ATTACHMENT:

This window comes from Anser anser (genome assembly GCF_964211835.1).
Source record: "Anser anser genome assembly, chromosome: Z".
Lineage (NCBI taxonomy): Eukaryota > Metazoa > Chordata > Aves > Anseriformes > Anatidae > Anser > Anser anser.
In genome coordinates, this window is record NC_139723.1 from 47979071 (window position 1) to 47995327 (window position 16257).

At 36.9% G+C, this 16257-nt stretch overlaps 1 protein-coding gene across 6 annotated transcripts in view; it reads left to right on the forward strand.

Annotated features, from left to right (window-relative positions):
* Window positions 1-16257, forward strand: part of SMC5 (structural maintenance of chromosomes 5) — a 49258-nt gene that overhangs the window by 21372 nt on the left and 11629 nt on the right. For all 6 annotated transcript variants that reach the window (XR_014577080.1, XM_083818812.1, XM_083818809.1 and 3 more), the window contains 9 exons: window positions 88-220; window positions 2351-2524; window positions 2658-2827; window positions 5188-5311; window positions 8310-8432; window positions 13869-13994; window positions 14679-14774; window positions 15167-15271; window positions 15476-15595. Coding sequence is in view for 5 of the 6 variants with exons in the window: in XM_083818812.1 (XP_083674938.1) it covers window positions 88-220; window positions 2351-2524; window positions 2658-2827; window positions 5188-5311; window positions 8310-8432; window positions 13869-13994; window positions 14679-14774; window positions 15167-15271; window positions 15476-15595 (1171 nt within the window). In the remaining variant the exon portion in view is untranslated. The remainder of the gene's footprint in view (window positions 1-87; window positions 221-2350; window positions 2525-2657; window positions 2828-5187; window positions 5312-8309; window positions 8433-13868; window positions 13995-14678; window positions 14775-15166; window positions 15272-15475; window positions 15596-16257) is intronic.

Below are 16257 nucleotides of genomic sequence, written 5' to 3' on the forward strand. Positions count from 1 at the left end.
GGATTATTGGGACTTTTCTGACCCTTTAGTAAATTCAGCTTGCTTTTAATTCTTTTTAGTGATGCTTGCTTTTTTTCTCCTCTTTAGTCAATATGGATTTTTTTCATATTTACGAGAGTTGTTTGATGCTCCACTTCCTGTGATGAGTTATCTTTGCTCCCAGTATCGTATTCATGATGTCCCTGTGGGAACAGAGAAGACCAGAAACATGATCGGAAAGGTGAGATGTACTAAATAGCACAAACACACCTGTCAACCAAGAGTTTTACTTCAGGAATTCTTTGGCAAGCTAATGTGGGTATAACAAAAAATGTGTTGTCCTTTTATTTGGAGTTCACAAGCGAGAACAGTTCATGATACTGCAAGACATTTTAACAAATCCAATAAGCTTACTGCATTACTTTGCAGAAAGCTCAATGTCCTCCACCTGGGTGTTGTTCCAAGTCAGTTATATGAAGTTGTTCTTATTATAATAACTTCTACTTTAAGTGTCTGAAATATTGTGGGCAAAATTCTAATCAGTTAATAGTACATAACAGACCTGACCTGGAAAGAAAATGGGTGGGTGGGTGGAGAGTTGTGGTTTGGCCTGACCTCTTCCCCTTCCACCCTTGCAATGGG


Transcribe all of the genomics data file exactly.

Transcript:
This window comes from Anser anser (genome assembly GCF_964211835.1).
Source record: "Anser anser genome assembly, chromosome: Z".
Lineage (NCBI taxonomy): Eukaryota > Metazoa > Chordata > Aves > Anseriformes > Anatidae > Anser > Anser anser.
In genome coordinates, this window is record NC_139723.1 from 47979071 (window position 1) to 47995327 (window position 16257).

At 36.9% G+C, this 16257-nt stretch overlaps 1 protein-coding gene across 6 annotated transcripts in view; it reads left to right on the forward strand.

Annotated features, from left to right (window-relative positions):
* Window positions 1-16257, forward strand: part of SMC5 (structural maintenance of chromosomes 5) — a 49258-nt gene that overhangs the window by 21372 nt on the left and 11629 nt on the right. For all 6 annotated transcript variants that reach the window (XR_014577080.1, XM_083818812.1, XM_083818809.1 and 3 more), the window contains 9 exons: window positions 88-220; window positions 2351-2524; window positions 2658-2827; window positions 5188-5311; window positions 8310-8432; window positions 13869-13994; window positions 14679-14774; window positions 15167-15271; window positions 15476-15595. Coding sequence is in view for 5 of the 6 variants with exons in the window: in XM_083818812.1 (XP_083674938.1) it covers window positions 88-220; window positions 2351-2524; window positions 2658-2827; window positions 5188-5311; window positions 8310-8432; window positions 13869-13994; window positions 14679-14774; window positions 15167-15271; window positions 15476-15595 (1171 nt within the window). In the remaining variant the exon portion in view is untranslated. The remainder of the gene's footprint in view (window positions 1-87; window positions 221-2350; window positions 2525-2657; window positions 2828-5187; window positions 5312-8309; window positions 8433-13868; window positions 13995-14678; window positions 14775-15166; window positions 15272-15475; window positions 15596-16257) is intronic.

Below are 16257 nucleotides of genomic sequence, written 5' to 3' on the forward strand. Positions count from 1 at the left end.
GGATTATTGGGACTTTTCTGACCCTTTAGTAAATTCAGCTTGCTTTTAATTCTTTTTAGTGATGCTTGCTTTTTTTCTCCTCTTTAGTCAATATGGATTTTTTTCATATTTACGAGAGTTGTTTGATGCTCCACTTCCTGTGATGAGTTATCTTTGCTCCCAGTATCGTATTCATGATGTCCCTGTGGGAACAGAGAAGACCAGAAACATGATCGGAAAGGTGAGATGTACTAAATAGCACAAACACACCTGTCAACCAAGAGTTTTACTTCAGGAATTCTTTGGCAAGCTAATGTGGGTATAACAAAAAATGTGTTGTCCTTTTATTTGGAGTTCACAAGCGAGAACAGTTCATGATACTGCAAGACATTTTAACAAATCCAATAAGCTTACTGCATTACTTTGCAGAAAGCTCAATGTCCTCCACCTGGGTGTTGTTCCAAGTCAGTTATATGAAGTTGTTCTTATTATAATAACTTCTACTTTAAGTGTCTGAAATATTGTGGGCAAAATTCTAATCAGTTAATAGTACATAACAGACCTGACCTGGAAAGAAAATGGGTGGGTGGGTGGAGAGTTGTGGTTTGGCCTGACCTCTTCCCCTTCCACCCTTGCAATGGG